In Brazil, Obama will ask what S. American economy can do for U.S.
When top American officials have visited Brazil in the past, they often have asked what the United States can do to help Brazil's economy, which has been buffetted by periodic financial crises.
But when President Obama visits this weekend, he'll be asking what Brazil can do for the U.S. economy.
White House officials said Tuesday that Obama's trip this weekend - the centerpiece of which will be a series of economic talks in Brazil - would focus on ways that rapid growth in Latin America's largest economy can pay off for U.S. businesses.
"This trip fundamentally is about the U.S. recovery, U.S. exports and the critical relationship that Latin America plays in our economic future and jobs here in the United States," said Michael Froman, national security adviser for international economic affairs.
As options to use taxpayer spending to bolster the economy have narrowed, Obama has emphasized the importance to the economic recovery of boosting exports by U.S. companies.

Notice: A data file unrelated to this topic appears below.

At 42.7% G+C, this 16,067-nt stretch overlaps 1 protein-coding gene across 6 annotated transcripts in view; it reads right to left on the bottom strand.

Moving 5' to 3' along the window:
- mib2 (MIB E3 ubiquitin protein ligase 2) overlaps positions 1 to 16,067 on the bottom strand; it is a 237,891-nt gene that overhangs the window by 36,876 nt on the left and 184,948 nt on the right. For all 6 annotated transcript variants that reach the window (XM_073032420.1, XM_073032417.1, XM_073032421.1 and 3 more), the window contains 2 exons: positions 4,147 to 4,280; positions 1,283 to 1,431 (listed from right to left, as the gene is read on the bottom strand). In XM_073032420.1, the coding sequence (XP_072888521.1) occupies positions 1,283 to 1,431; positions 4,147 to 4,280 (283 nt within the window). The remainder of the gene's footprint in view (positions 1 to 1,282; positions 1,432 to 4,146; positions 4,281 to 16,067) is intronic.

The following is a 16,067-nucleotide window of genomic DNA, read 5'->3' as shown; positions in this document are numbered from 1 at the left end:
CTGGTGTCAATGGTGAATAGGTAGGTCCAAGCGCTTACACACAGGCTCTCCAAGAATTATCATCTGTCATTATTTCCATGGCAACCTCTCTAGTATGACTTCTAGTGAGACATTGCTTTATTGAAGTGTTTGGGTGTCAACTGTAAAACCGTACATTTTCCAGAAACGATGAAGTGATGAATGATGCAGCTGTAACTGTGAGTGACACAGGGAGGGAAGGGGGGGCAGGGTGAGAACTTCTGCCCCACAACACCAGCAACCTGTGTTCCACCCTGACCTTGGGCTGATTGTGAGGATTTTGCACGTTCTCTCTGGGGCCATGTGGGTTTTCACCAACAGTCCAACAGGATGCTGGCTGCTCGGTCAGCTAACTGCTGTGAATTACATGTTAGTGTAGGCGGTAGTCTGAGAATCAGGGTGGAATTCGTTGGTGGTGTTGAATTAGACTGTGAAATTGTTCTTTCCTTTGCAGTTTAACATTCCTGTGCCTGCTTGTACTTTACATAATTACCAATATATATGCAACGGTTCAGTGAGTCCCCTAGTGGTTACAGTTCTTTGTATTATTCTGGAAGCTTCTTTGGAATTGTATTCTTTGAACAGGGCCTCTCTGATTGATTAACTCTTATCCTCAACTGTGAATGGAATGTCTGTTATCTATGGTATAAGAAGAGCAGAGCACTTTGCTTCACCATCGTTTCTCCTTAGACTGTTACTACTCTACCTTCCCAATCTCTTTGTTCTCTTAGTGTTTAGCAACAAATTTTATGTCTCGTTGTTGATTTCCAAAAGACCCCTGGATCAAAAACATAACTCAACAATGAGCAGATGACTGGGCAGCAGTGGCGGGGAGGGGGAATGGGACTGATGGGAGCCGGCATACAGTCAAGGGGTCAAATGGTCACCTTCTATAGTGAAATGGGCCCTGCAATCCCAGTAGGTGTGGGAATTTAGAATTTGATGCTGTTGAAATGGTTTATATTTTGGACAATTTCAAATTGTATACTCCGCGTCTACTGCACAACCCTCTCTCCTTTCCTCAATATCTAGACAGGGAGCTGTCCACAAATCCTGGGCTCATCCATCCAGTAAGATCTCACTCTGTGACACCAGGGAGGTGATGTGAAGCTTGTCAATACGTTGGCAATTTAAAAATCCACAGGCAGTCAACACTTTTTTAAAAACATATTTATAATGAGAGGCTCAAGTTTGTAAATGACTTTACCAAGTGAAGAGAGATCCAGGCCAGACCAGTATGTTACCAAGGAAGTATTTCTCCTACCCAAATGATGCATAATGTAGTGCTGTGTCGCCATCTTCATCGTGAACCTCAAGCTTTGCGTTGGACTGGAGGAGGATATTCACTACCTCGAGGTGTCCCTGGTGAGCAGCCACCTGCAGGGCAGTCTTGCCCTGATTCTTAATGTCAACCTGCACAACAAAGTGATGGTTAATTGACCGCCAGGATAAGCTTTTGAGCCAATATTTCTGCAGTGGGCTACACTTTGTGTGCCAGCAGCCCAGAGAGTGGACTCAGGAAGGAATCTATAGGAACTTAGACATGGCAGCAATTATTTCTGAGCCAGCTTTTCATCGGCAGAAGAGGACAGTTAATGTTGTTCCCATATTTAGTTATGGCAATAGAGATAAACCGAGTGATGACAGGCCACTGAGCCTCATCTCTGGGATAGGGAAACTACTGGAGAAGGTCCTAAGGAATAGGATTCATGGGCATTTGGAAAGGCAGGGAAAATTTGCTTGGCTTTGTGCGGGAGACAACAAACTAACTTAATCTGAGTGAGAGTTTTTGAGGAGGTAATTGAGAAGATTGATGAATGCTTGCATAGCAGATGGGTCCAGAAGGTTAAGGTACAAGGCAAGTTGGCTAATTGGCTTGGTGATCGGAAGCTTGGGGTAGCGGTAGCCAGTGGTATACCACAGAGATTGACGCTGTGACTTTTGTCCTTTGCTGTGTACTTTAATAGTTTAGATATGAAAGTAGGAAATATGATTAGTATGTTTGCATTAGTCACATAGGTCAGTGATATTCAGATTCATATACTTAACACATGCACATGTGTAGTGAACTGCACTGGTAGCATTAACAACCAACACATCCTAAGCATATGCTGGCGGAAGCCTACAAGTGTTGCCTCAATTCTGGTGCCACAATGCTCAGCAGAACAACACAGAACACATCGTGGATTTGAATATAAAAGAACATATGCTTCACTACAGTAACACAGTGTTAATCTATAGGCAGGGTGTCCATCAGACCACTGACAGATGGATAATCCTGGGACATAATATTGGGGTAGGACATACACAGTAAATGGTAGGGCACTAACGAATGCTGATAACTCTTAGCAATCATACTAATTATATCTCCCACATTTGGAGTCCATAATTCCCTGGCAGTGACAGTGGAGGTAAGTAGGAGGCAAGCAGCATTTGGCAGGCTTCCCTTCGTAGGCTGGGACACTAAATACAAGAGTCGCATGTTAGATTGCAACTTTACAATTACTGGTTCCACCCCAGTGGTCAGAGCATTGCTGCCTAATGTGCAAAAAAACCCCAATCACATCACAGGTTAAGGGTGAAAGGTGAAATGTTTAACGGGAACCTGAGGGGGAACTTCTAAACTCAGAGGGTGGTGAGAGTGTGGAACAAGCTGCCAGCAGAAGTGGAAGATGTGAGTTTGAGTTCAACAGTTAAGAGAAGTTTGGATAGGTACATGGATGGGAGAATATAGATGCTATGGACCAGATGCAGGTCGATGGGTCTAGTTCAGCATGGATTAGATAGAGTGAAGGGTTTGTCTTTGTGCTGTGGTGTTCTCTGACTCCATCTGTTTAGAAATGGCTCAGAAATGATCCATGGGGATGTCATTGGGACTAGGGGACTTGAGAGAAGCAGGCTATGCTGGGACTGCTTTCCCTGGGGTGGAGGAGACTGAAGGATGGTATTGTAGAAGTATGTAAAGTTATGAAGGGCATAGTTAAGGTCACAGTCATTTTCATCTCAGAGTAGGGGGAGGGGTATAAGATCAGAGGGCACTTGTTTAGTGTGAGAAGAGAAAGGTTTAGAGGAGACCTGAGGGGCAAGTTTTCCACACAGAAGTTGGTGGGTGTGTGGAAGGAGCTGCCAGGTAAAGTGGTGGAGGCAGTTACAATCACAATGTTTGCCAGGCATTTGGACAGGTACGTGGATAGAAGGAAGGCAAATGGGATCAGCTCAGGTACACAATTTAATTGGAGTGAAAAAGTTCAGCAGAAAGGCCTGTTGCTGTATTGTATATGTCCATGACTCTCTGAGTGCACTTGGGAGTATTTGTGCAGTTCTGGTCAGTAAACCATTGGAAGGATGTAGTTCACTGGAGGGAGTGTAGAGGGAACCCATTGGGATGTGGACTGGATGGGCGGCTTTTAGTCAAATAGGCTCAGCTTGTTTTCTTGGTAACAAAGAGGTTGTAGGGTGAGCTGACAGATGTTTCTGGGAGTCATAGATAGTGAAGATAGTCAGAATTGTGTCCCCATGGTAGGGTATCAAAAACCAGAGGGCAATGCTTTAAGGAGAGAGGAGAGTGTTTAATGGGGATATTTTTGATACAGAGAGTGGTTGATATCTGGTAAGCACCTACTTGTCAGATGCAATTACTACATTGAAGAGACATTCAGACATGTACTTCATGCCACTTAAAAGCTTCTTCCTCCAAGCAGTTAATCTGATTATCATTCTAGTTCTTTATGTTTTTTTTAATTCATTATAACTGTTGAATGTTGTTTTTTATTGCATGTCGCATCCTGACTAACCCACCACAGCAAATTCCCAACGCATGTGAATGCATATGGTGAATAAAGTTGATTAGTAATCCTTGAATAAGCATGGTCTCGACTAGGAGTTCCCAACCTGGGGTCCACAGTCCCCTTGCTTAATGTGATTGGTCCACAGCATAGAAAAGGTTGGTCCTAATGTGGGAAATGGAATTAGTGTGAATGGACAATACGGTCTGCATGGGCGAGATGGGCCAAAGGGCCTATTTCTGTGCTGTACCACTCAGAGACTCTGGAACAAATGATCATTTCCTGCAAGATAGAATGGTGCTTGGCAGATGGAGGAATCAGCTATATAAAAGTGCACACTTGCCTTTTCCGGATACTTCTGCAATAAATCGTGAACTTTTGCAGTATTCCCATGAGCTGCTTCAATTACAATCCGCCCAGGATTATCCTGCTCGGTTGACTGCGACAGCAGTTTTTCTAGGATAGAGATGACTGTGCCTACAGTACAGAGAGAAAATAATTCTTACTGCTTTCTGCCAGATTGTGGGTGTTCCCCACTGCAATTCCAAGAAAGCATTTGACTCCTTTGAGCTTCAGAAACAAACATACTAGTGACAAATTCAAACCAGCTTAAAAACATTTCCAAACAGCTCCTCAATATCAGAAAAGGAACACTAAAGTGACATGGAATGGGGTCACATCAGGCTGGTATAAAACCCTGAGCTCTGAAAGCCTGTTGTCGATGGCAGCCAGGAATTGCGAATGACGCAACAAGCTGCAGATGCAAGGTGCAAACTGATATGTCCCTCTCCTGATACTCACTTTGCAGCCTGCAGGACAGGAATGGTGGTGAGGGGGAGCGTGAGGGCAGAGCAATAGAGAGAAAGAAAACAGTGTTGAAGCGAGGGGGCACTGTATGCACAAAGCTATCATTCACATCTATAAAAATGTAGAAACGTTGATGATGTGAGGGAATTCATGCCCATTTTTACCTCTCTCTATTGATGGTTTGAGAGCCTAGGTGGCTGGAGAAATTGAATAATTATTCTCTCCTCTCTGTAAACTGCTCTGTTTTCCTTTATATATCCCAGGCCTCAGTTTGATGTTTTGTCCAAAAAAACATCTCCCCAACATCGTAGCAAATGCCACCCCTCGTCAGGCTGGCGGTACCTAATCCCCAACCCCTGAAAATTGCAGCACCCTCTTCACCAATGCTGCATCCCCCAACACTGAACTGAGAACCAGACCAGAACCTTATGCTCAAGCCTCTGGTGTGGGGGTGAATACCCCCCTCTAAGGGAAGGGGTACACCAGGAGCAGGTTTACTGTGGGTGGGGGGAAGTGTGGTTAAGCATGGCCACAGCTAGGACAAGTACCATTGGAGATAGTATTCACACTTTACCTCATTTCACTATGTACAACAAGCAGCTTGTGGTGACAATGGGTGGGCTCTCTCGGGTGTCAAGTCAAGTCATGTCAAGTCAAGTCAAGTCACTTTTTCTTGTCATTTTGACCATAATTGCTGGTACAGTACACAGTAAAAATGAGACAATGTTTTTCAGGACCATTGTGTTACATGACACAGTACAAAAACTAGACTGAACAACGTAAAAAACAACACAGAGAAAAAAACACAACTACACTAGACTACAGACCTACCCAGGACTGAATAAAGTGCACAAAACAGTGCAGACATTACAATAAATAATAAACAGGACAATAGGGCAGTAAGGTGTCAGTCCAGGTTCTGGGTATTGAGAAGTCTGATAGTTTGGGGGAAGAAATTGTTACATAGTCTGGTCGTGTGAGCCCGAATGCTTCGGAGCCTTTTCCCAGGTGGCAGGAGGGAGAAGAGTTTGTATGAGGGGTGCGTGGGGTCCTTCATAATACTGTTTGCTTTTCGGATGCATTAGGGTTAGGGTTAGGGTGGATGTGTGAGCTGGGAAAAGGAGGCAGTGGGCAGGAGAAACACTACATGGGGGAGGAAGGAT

Brazil's economy grew 7.5 percent last year and is expected to continue a brisk expansion this year. The seventh-largest economy in the world, it has become an important trading partner, with exports to Brazil doubling in the past five years, many of those gains coming in 2010.
Aides said that the two big opportunities they are targeting for U.S. businesses in Brazil are the energy sector and infrastructure and construction. Brazil is expected to spend up to $200 billion preparing to host the 2014 World Cup and 2016 Olympics.
Obama is traveling to Brazil with a coterie of senior U.S. officials and is planning to give a major speech on U.S.-Brazil economic relations.
The trip comes at a sensitive moment, both domestically and in Brazil. The president is working to finalize and pass a trio of free-trade agreements with Colombia, Panama and South Korea.
Meanwhile, Brazil's government is upset about U.S. tariffs on sugar and sugar-based ethanol and concerned that its economy is beginning to import too much compared with how much it exports.
Froman said he does not expect an announcement on whether the United States will lower or eliminate ethanol tariffs, but he expects the issue to come up as part of a broader discussion on alternative forms of energy.
And he pointed out that the United States is also doing business in Brazil to allay fears about the nation's growing budget deficit.